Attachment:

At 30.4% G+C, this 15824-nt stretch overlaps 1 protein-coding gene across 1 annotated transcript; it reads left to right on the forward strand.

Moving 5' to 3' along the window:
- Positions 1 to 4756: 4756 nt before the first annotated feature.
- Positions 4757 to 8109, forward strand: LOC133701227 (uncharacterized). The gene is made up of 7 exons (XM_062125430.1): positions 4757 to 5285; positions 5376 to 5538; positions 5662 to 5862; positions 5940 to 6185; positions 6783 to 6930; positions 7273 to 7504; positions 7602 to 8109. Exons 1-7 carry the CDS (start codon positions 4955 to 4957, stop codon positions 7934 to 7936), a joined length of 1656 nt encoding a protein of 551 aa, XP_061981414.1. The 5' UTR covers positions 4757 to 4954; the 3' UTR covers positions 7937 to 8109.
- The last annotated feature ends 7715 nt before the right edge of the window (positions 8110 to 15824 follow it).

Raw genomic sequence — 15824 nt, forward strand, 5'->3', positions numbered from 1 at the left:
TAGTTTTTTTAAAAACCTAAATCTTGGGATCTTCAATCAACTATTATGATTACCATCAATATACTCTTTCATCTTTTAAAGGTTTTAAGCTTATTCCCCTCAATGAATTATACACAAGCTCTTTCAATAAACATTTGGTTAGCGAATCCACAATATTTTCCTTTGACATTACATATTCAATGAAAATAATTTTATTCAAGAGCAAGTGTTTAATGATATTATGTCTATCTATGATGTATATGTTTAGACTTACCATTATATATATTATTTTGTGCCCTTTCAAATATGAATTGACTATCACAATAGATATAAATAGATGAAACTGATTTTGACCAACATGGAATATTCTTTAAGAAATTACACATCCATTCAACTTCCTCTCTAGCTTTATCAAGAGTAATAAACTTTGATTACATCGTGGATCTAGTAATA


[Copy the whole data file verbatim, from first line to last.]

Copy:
At 30.4% G+C, this 15824-nt stretch overlaps 1 protein-coding gene across 1 annotated transcript; it reads left to right on the forward strand.

Moving 5' to 3' along the window:
- Positions 1 to 4756: 4756 nt before the first annotated feature.
- Positions 4757 to 8109, forward strand: LOC133701227 (uncharacterized). The gene is made up of 7 exons (XM_062125430.1): positions 4757 to 5285; positions 5376 to 5538; positions 5662 to 5862; positions 5940 to 6185; positions 6783 to 6930; positions 7273 to 7504; positions 7602 to 8109. Exons 1-7 carry the CDS (start codon positions 4955 to 4957, stop codon positions 7934 to 7936), a joined length of 1656 nt encoding a protein of 551 aa, XP_061981414.1. The 5' UTR covers positions 4757 to 4954; the 3' UTR covers positions 7937 to 8109.
- The last annotated feature ends 7715 nt before the right edge of the window (positions 8110 to 15824 follow it).

Raw genomic sequence — 15824 nt, forward strand, 5'->3', positions numbered from 1 at the left:
TAGTTTTTTTAAAAACCTAAATCTTGGGATCTTCAATCAACTATTATGATTACCATCAATATACTCTTTCATCTTTTAAAGGTTTTAAGCTTATTCCCCTCAATGAATTATACACAAGCTCTTTCAATAAACATTTGGTTAGCGAATCCACAATATTTTCCTTTGACATTACATATTCAATGAAAATAATTTTATTCAAGAGCAAGTGTTTAATGATATTATGTCTATCTATGATGTATATGTTTAGACTTACCATTATATATATTATTTTGTGCCCTTTCAAATATGAATTGACTATCACAATAGATATAAATAGATGAAACTGATTTTGACCAACATGGAATATTCTTTAAGAAATTACACATCCATTCAACTTCCTCTCTAGCTTTATCAAGAGTAATAAACTTTGATTACATCGTGGATCTAGTAATA